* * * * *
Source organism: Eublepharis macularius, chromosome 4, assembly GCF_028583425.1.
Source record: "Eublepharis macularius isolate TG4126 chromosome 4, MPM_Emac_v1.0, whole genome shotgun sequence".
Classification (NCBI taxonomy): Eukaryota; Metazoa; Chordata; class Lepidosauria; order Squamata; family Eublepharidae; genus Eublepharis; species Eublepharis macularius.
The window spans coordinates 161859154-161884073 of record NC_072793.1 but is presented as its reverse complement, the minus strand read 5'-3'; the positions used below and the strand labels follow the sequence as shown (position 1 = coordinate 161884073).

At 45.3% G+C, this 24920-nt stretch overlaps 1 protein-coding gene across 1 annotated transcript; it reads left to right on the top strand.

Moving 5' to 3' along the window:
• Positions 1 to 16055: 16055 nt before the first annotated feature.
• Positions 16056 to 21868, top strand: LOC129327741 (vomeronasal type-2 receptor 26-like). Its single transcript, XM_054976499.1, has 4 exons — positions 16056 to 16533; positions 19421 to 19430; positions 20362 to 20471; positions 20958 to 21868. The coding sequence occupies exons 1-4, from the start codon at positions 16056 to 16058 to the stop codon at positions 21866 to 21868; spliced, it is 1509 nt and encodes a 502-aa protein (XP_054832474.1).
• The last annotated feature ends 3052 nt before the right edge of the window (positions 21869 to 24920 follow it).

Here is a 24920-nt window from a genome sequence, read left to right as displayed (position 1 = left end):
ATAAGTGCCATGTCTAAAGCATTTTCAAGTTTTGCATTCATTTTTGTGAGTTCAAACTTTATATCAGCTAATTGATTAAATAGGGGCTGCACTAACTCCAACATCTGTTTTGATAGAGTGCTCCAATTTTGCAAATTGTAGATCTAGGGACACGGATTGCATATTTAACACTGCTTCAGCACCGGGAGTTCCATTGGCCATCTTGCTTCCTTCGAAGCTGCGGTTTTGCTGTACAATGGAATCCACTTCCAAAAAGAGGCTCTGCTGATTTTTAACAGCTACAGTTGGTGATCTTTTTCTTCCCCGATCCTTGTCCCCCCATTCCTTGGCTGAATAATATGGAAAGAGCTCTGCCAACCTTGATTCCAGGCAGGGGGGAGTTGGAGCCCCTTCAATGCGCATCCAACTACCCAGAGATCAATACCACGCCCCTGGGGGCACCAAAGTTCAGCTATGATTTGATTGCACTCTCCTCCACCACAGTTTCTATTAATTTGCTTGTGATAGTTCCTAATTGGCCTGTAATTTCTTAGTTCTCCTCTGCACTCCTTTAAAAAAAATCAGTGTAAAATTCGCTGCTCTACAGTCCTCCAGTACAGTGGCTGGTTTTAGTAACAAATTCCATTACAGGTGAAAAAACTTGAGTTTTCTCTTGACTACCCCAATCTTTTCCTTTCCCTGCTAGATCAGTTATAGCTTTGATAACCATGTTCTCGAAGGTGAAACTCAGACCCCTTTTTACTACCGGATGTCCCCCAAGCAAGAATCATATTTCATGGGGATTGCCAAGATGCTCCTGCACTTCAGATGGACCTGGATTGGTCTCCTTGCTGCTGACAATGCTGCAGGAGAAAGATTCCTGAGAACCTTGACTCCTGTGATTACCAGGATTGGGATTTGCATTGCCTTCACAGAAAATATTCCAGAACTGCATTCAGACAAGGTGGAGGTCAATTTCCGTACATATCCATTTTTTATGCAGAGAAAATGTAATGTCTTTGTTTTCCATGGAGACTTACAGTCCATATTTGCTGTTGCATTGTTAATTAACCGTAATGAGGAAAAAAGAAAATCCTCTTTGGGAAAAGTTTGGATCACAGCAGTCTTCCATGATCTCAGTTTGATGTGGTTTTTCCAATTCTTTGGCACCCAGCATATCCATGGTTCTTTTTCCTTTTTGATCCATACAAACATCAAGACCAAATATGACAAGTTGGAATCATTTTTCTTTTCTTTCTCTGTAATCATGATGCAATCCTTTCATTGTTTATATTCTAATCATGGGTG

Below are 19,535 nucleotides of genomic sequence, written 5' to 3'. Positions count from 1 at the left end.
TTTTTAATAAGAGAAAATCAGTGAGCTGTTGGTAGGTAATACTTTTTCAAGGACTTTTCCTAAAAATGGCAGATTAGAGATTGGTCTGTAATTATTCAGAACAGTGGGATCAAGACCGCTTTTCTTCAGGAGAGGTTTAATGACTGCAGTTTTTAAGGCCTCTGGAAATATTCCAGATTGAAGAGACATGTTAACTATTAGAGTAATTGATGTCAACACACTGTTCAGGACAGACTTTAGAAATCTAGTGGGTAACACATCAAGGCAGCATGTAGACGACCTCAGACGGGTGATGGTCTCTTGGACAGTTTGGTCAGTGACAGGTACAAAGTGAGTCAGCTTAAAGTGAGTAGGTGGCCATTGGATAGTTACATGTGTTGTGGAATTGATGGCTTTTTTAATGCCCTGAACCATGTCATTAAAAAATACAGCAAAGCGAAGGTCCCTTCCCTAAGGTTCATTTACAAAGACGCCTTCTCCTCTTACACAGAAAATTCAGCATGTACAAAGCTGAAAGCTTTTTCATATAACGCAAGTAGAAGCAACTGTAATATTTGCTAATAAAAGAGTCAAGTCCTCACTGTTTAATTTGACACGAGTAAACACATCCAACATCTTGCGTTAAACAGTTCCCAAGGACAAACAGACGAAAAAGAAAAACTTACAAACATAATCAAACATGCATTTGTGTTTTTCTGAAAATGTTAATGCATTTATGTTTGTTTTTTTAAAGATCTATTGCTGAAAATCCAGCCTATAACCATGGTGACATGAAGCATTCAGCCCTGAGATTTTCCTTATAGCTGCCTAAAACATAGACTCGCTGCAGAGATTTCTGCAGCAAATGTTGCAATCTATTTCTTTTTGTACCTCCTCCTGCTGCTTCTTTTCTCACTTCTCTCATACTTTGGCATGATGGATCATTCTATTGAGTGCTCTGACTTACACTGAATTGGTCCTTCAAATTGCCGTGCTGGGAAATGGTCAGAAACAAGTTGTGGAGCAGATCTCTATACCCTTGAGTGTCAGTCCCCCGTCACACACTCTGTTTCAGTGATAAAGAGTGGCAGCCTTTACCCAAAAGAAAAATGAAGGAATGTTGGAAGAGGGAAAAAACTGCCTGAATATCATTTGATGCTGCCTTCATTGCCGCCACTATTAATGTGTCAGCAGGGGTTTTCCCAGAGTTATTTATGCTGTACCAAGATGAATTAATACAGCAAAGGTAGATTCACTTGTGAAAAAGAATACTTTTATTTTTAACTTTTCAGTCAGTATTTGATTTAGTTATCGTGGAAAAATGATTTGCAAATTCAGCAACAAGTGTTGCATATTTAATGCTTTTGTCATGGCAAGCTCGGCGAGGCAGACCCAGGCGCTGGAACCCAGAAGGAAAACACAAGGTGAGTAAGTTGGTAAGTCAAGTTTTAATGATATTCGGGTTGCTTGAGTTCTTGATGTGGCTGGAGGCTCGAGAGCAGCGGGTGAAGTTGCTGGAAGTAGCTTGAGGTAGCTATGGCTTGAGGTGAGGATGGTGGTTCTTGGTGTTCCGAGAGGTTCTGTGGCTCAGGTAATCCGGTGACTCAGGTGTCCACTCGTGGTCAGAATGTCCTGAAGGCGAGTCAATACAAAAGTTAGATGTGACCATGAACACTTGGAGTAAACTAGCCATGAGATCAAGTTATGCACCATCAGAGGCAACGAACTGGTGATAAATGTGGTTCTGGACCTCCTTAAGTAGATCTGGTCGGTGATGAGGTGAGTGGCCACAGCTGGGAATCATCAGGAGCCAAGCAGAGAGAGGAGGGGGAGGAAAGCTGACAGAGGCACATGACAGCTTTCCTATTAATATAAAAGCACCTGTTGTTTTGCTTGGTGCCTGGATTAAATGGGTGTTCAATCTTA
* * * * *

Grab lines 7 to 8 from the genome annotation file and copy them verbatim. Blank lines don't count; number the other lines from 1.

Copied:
• Positions 1 to 16055: 16055 nt before the first annotated feature.
• Positions 16056 to 21868, top strand: LOC129327741 (vomeronasal type-2 receptor 26-like). Its single transcript, XM_054976499.1, has 4 exons — positions 16056 to 16533; positions 19421 to 19430; positions 20362 to 20471; positions 20958 to 21868. The coding sequence occupies exons 1-4, from the start codon at positions 16056 to 16058 to the stop codon at positions 21866 to 21868; spliced, it is 1509 nt and encodes a 502-aa protein (XP_054832474.1).